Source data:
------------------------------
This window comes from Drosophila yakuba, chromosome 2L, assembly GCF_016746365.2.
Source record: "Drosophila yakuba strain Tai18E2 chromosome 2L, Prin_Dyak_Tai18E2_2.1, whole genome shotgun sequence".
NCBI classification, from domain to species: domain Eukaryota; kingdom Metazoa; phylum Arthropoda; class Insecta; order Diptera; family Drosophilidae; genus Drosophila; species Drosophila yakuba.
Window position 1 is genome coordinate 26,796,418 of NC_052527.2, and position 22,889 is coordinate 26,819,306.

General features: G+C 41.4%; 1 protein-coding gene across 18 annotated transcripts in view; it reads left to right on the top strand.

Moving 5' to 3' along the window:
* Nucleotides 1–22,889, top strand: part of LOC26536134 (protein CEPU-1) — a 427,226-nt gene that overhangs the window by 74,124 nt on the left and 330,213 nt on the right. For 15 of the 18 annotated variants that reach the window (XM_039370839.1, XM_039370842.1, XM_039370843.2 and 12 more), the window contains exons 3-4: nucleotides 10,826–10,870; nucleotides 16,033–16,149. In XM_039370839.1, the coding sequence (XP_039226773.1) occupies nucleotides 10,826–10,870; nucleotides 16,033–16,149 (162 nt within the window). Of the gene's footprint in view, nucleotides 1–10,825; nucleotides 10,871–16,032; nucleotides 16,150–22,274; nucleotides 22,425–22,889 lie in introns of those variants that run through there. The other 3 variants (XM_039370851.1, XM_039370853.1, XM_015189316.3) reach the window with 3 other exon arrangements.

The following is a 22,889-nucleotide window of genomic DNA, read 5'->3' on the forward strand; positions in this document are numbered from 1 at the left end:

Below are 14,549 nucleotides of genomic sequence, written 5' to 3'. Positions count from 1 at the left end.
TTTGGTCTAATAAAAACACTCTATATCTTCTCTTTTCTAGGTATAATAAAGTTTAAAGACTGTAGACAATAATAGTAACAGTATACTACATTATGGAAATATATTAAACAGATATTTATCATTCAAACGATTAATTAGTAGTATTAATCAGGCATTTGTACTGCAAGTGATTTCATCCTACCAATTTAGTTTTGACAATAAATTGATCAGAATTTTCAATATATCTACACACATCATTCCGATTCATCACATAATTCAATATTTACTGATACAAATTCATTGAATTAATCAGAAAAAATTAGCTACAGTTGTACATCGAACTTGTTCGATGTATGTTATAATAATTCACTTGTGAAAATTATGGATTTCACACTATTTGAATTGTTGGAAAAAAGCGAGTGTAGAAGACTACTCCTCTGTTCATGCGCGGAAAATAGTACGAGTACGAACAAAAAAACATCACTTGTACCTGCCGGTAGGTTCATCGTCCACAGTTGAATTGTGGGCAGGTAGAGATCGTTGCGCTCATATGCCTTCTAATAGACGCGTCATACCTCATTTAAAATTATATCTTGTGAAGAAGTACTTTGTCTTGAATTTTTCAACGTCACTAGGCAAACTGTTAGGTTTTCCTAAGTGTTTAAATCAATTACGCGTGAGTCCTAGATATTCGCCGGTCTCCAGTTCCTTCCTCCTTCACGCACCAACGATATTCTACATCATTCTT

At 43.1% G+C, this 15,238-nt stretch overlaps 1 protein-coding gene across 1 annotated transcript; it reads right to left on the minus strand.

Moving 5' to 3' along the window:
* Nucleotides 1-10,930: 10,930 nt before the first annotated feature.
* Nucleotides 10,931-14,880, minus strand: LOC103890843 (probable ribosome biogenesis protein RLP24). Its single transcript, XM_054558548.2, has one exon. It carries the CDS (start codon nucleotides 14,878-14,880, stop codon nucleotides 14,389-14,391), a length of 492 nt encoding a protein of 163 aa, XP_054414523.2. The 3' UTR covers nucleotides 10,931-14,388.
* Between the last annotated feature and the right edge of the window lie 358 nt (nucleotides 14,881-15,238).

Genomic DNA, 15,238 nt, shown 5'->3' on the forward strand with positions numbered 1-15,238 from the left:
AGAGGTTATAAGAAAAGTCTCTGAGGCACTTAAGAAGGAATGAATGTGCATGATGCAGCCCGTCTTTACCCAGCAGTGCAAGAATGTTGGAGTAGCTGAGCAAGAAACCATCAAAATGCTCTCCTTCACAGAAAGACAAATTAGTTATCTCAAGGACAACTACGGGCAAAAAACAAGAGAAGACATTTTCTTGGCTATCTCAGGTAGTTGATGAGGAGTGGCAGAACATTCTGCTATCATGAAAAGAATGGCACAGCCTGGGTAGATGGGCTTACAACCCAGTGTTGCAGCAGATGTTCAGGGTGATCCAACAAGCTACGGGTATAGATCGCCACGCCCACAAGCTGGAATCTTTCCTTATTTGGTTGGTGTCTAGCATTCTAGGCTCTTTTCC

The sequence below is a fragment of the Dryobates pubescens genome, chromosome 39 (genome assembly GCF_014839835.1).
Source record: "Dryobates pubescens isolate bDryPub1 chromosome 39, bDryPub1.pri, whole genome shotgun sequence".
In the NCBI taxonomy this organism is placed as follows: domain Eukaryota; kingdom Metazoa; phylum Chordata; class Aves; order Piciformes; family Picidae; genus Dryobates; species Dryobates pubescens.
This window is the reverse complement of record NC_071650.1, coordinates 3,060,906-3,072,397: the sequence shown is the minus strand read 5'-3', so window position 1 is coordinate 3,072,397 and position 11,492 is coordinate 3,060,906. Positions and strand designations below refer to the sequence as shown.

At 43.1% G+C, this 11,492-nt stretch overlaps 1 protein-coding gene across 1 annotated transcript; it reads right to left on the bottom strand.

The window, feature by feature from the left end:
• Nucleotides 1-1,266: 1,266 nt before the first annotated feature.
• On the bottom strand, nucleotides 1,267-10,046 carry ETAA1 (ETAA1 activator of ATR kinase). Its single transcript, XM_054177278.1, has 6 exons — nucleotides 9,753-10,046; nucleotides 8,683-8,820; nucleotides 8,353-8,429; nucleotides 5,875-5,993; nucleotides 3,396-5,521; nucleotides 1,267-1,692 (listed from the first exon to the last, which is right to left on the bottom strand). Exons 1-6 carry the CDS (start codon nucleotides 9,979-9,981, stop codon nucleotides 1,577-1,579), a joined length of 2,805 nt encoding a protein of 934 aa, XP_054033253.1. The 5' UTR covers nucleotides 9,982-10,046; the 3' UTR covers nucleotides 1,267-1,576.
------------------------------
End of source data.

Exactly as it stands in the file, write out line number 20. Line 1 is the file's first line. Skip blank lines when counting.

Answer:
In the NCBI taxonomy this organism is placed as follows: domain Eukaryota; kingdom Metazoa; phylum Chordata; class Aves; order Piciformes; family Picidae; genus Dryobates; species Dryobates pubescens.